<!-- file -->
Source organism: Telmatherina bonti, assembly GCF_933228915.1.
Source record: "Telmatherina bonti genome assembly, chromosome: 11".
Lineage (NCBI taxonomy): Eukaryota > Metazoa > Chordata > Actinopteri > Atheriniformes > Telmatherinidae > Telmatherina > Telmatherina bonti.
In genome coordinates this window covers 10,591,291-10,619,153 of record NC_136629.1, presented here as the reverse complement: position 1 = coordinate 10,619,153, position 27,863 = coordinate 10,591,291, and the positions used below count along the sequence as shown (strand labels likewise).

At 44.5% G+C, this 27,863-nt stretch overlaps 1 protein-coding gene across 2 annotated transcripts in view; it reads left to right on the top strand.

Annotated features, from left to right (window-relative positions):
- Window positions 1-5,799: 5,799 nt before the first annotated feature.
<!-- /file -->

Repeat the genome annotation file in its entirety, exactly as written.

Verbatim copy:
Source organism: Telmatherina bonti, assembly GCF_933228915.1.
Source record: "Telmatherina bonti genome assembly, chromosome: 11".
Lineage (NCBI taxonomy): Eukaryota > Metazoa > Chordata > Actinopteri > Atheriniformes > Telmatherinidae > Telmatherina > Telmatherina bonti.
In genome coordinates this window covers 10,591,291-10,619,153 of record NC_136629.1, presented here as the reverse complement: position 1 = coordinate 10,619,153, position 27,863 = coordinate 10,591,291, and the positions used below count along the sequence as shown (strand labels likewise).

At 44.5% G+C, this 27,863-nt stretch overlaps 1 protein-coding gene across 2 annotated transcripts in view; it reads left to right on the top strand.

Annotated features, from left to right (window-relative positions):
- Window positions 1-5,799: 5,799 nt before the first annotated feature.